notable muslim palestinian family that established itself in jerusalem during the fifteenth century.
The Nashashibi family is said to be of Circassian or Kurdish origin It gained prominence during the late nineteenth century when some of its senior members served in the administration of the Ottoman Empire. Uthman al-Nashashibi was elected to the Ottoman parliament as deputy of the Jerusalem sanjak (province) in 1912. Throughout the mandate years, the name Nashashibi denoted opposition to al-Hajj Muhammad Amin al-Husayni, a founder of Palestinian nationalism and the leader of the Palestine national movement until 1948. The leadership of the Nashashibi family was also well known for its advocacy of a policy of compromise with the Jewish Agency for Palestine and the British Mandate authorities. This position did not receive the same degree of support enjoyed by the Husayni program, which was based on the total rejection of the British government's Balfour policy. After 1948 the political influence of the Nashashibi family sharply declined, as did the influence of some other notable Palestinian families.
Raghib Nashashibi (1883–1951) was elected to the Ottoman parliament in 1914. During the British Mandate, Raghib became the most influential figure in the family and head of the anti-Husayni ("Opposition") camp. Ronald Storrs, governor of the Jerusalem district, appointed Raghib mayor of Jerusalem in 1920 as a reward for not participating in the anti-British demonstrations during the alNabi Musa celebrations in Jerusalem on 4 April 1920. Since the post had been occupied by Musa Kazim al-Husayni, who was dismissed for allegedly inciting the al-Nabi Musa celebrants, Raghib's acceptance of the mayoralty raised questions about his nationalism and exacerbated the Husayni-Nashashibi rivalry. Raghib helped form the Literary Society in 1918 and the Palestinian Arab National Party in 1928. In 1934, after he had lost his position as mayor to Dr. Husayn Fakhri al-Khalidi, Raghib formed the National Defense Party. Although the party's main source of support was the mayors and elites of the larger towns in Palestine, it was also able to reach the peasantry through the network of prominent families that supported the Nashashibi camp. He also served on the Arab Higher Committee from 1936 to 1937. After Israel became a state in 1948, Raghib served as minister in the Jordanian government, governor of the West Bank, and member of the Jordanian senate.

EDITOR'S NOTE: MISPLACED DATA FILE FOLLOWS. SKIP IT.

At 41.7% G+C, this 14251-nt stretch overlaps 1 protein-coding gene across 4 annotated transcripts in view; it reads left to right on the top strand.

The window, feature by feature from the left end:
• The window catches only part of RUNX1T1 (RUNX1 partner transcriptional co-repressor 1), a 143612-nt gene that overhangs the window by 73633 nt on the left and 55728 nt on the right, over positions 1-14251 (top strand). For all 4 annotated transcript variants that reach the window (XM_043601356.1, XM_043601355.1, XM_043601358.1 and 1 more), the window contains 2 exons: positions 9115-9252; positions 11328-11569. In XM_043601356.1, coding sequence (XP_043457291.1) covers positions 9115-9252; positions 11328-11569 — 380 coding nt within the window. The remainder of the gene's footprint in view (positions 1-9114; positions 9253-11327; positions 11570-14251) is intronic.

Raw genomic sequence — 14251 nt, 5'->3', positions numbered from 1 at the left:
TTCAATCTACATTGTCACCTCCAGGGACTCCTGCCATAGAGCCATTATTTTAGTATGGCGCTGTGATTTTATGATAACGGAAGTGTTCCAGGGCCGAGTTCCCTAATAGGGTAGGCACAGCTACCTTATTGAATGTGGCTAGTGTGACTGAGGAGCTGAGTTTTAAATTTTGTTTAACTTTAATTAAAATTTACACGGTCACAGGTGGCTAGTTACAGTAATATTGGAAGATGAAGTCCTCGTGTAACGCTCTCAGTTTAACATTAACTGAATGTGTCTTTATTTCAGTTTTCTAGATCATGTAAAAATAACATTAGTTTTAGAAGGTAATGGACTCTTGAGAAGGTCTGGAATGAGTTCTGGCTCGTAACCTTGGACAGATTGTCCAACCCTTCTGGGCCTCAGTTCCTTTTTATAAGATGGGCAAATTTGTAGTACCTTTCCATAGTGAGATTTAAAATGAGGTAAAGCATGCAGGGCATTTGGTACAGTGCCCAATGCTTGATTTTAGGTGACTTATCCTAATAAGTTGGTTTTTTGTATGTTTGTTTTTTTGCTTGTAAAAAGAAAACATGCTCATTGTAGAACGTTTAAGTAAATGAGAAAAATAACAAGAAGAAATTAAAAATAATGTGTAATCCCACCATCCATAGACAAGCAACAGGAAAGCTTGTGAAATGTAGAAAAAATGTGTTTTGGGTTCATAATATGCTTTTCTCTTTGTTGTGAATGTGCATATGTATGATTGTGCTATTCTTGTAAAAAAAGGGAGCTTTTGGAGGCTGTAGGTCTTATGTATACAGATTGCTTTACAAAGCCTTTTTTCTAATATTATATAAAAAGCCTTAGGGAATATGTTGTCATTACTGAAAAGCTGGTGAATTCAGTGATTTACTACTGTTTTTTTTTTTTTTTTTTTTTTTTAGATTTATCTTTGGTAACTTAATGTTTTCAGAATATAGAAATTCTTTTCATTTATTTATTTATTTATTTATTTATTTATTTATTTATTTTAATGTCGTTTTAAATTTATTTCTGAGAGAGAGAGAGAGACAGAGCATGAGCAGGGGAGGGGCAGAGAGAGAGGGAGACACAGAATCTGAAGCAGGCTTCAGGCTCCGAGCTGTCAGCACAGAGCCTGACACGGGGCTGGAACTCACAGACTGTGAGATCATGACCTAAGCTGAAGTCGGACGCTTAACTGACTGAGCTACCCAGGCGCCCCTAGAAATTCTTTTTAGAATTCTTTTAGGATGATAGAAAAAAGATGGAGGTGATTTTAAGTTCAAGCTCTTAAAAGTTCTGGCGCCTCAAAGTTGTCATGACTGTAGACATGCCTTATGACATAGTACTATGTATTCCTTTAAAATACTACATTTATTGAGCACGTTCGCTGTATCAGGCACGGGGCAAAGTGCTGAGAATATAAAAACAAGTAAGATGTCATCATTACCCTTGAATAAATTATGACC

Raghib's nephew Fakhri Nashashibi (1899–1941) was a colorful and controversial political organizer and, from late 1920 until his assassination in Baghdad, the family's strong-arm man. After holding a number of posts in the mandate government, including aide-de-camp to High Commissioner Sir Herbert Samuel, he became Raghib's chief aide. Fakhri was a principal organizer of opposition to alHajj Amin and, at the peak of the Palestine Arab Revolt of 1936–1939, he organized the "Peace Bands," with help from the British military and the Zionist movement, to protect the Nashashibi camp from the campaign of intimidation launched against it at al-Hajj Amin's bidding. Fakhri favored a compromise settlement with the British and the Zionists.
Isʿaf Nashashibi (1882–1948), son of Uthman and a writer known throughout the Arab world, was described by contemporaries as an "Arabic dictionary that walks on two feet." Ali Nashashibi co-founded in 1912 a decentralization party for the Arab provinces of the Ottoman Empire; in 1916, Cemal Paşa executed him on charges of treasonable political activities. Nasir al-Din Nashashibi (1924–), a journalist and political writer living mostly in Egypt, served for some time as League of Arab States representative in Europe. Muhammad Zuhdi Nashashibi (1925–), a politician, started his political career as a Baʿth party figure in Syria after 1960. He has occupied senior positions in the Palestine Liberation Organization, including membership on its Executive Committee, head of the Economics Department, and chair of the Palestine National Fund. He has also served the Palestinian Authority through membership in its Higher Council for Refugee Camps and as finance minister.
see also husayni, muhammad amin al-; khalidi, husayn fakhri al-; palestine arab revolt (1936–1939); palestine liberation organization (plo); palestinian authority.
Nashashibi, Nasser Eddin. Jerusalem's Other Voice: Ragheb Nashashibi and Moderation in Palestinian Politics, 1920–1948. Exeter, U.K.: Ithaca, 1990.
Porath, Y. The Emergence of the Palestinian-Arab National Movement, 1918–1929. London: Cass, 1974.
Porath, Yehoshua. The Palestinian Arab National Movement: From Riots to Rebellion, vol. 2, 1929–1939. Totowa, NJ; London: Cass, 1977.
updated by michael r. fischbach
"Nashashibi Family." Encyclopedia of the Modern Middle East and North Africa. . Encyclopedia.com. (January 16, 2019). https://www.encyclopedia.com/humanities/encyclopedias-almanacs-transcripts-and-maps/nashashibi-family
"Nashashibi Family." Encyclopedia of the Modern Middle East and North Africa. . Retrieved January 16, 2019 from Encyclopedia.com: https://www.encyclopedia.com/humanities/encyclopedias-almanacs-transcripts-and-maps/nashashibi-family
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